All Inductees

Leo Brannan


Born on a cotton farm near Bynum, Texas, on February 25, 1917, Leo Brannan has been a lifelong resident of Texas. At the age of five, he started roping chickens and goats with his brother, T.J.

Brannan entered his first roping at Aquila, Texas, at the age of eight. The event was similar to a calf scramble, and he won first place, which paid $2.80. Brannan eventually started roping off a horse in his cousin’s barn lot. There was no roping chute, so they would run the calves and goats out of a barn stall and into the pen.

Leo and T.J. started entering local rodeos as teenagers, and in 1936, both placed at the Waco rodeo. Leo was 19 at the time, and the boys started their professional rodeo careers by joining the Cowboys Turtle Association. That same year, Leo was contacted by J.K. “Red” Harris, who offered to pay his entry fees and expenses for half of his winnings. Leo remained with Harris until Brannan joined the Army in 1942 to serve during World War II.

Brannan returned from the Army in 1945 and launched a full-time career in rodeo. He joined the Rodeo Cowboys Association and quickly became known as one of the top ropers in the country. From 1946 to 1959, Brannan competed in rodeos in Philadelphia, New York, and Boston, never missing a calf in 64 performances.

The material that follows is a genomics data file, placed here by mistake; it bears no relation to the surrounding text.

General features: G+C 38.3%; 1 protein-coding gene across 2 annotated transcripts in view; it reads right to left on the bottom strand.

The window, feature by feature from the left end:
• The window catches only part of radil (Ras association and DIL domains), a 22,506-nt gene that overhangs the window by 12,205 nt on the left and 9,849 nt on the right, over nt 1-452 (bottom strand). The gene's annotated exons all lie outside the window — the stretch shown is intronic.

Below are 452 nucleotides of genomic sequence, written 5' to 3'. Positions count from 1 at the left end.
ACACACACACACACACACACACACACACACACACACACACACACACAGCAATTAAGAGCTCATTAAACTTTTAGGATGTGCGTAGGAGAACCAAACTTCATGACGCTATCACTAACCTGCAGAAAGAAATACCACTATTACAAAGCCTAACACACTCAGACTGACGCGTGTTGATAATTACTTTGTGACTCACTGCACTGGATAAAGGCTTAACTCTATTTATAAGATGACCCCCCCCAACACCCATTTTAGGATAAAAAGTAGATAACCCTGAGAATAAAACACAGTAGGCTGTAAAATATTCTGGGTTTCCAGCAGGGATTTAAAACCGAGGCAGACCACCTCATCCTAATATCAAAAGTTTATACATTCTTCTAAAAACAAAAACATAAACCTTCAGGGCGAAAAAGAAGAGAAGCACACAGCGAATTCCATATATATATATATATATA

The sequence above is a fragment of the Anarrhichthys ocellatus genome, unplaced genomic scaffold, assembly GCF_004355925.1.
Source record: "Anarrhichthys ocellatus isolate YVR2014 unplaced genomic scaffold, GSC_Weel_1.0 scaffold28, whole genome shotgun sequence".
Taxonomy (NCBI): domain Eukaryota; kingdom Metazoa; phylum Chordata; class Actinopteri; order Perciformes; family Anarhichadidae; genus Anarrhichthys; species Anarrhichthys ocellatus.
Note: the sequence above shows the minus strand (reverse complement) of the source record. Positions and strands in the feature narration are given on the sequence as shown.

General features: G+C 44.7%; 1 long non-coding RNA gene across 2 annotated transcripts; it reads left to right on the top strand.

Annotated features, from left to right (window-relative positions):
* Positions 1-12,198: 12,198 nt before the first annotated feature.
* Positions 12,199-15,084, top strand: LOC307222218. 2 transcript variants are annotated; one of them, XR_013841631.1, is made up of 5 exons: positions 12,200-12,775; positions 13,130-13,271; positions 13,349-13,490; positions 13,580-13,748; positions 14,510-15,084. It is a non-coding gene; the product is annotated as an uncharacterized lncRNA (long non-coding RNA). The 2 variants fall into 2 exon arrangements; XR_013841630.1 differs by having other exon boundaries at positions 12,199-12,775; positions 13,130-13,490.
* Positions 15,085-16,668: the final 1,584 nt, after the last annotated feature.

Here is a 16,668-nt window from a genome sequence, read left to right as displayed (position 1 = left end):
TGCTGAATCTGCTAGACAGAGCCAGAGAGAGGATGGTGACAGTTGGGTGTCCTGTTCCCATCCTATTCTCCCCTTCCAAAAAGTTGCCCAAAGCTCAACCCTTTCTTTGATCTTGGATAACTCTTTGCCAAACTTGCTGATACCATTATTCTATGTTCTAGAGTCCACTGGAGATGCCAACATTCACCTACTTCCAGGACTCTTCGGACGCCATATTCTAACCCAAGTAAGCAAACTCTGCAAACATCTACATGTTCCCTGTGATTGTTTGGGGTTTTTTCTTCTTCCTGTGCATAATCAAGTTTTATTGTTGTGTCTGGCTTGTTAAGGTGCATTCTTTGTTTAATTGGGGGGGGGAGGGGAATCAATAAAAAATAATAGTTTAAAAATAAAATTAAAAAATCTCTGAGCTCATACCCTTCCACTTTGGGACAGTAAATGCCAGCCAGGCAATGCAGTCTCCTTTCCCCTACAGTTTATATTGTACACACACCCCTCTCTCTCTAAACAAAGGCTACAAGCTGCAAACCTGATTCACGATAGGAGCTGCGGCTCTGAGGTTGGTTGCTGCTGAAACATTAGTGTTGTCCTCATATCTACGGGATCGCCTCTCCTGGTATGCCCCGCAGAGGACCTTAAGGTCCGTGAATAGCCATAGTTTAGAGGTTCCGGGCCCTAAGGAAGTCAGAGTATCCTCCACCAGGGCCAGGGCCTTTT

During his career, Brannan placed in or won most of the major rodeos in the country. During one season, he placed in Denver, Fort Worth, Houston, San Antonio, San Angelo, and Cheyenne. He also competed in matched ropings against and beat some of the biggest names in rodeo, including Toots Mansfield, Shot Webster, and Tony Salinas. Brannan retired from professional rodeo in 1959, following the Salt Lake City rodeo. In addition to being a successful roper, Brannan was a great judge of horse flesh and trained a number of top roping horses. Even after his retirement from professional rodeo, Brannan continued to train roping horses.

Following his career in professional rodeo, Leo continued to compete in senior events and qualified for the National Old Timers Rodeo Association Finals in all of the roping events. At the age of 75, he won the championship in the 71 & over age group. During his storied career, he won 80 belt buckles, 17 saddles, and an assortment of other awards including breast collars, bits, spurs, and blankets.

In 1946, Leo married Delighta “Dee” Schelza during the Fort Worth Stock Show and Rodeo. They were married for 53 years and had one daughter, Frances. They also had two grandchildren and four great-grandchildren. At the age of 90, Leo was still riding horses and heeling steers at local jackpots and senior events.